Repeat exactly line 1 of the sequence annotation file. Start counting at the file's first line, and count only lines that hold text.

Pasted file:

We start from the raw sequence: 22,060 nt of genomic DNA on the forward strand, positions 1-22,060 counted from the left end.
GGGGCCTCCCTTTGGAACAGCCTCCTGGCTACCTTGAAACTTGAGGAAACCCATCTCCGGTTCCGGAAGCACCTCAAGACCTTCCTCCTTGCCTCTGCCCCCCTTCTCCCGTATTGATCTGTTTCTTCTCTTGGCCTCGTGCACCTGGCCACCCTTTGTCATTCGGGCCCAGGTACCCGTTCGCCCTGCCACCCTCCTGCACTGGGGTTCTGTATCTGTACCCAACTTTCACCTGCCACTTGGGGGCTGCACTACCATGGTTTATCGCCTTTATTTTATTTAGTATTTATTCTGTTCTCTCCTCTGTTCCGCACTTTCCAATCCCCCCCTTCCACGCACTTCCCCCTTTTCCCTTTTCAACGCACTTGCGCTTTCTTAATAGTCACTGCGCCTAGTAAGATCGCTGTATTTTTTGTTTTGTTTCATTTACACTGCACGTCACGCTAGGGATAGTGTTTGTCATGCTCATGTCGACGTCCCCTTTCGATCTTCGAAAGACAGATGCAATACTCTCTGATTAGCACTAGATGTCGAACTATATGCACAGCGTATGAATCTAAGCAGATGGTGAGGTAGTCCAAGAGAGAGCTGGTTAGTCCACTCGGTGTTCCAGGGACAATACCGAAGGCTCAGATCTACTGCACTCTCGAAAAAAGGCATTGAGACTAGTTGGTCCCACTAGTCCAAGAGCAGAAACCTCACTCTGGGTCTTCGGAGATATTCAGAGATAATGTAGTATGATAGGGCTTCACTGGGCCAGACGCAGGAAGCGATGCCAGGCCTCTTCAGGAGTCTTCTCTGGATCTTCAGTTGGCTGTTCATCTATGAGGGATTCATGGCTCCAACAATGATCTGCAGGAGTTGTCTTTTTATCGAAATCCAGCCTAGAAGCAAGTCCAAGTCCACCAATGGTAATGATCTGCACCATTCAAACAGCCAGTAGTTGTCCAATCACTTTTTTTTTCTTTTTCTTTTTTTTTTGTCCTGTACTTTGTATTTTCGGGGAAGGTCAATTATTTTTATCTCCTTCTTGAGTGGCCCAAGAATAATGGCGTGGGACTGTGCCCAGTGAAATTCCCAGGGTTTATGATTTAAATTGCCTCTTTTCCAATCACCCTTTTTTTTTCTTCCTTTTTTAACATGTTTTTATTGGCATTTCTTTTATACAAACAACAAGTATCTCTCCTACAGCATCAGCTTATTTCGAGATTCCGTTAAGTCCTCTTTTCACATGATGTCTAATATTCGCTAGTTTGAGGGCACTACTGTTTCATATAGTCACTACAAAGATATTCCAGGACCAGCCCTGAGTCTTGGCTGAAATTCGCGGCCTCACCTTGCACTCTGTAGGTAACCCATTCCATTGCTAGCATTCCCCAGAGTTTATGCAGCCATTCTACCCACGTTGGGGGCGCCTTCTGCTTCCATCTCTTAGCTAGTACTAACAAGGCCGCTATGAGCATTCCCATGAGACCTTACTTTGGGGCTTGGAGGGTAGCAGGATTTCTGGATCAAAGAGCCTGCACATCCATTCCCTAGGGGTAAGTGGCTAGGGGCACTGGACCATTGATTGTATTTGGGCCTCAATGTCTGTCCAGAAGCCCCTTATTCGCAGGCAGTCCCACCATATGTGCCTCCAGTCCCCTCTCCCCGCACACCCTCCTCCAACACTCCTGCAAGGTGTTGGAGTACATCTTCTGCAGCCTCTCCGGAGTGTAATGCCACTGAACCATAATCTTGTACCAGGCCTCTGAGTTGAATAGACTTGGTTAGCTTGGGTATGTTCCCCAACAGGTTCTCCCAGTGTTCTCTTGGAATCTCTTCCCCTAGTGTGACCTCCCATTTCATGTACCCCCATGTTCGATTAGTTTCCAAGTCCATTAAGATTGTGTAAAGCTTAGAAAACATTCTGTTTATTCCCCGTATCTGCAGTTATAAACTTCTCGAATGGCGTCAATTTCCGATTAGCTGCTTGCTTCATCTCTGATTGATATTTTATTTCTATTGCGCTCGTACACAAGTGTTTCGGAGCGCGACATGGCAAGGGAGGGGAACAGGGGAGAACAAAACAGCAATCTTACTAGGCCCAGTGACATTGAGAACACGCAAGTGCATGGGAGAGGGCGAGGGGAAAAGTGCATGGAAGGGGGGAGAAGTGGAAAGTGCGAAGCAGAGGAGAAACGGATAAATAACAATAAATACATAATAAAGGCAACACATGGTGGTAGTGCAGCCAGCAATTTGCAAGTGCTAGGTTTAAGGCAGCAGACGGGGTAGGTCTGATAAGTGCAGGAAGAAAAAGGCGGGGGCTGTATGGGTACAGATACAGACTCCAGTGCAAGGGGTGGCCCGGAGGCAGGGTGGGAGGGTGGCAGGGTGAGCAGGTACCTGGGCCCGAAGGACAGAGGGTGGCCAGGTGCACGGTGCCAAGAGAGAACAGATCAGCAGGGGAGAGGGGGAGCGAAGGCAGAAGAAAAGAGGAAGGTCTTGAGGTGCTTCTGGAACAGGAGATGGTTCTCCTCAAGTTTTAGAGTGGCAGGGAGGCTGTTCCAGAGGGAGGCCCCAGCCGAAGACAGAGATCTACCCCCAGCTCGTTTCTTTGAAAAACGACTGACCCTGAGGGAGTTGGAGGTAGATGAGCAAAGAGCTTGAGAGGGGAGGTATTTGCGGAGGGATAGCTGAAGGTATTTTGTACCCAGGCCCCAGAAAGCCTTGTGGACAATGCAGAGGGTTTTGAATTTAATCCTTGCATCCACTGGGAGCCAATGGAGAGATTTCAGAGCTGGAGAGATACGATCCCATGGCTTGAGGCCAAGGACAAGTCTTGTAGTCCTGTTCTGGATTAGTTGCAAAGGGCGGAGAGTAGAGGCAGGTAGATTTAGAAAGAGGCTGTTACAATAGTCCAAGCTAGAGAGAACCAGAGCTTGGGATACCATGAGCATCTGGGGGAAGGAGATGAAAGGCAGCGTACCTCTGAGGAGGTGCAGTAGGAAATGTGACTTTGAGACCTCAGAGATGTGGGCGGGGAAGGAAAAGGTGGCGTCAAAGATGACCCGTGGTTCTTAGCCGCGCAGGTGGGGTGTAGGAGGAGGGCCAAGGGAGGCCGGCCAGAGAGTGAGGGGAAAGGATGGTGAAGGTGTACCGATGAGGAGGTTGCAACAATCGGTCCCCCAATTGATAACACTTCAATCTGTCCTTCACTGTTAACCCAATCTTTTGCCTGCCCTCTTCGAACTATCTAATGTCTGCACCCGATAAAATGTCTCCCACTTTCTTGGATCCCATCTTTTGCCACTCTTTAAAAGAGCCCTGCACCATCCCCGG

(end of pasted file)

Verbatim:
We start from the raw sequence: 22,060 nt of genomic DNA on the forward strand, positions 1-22,060 counted from the left end.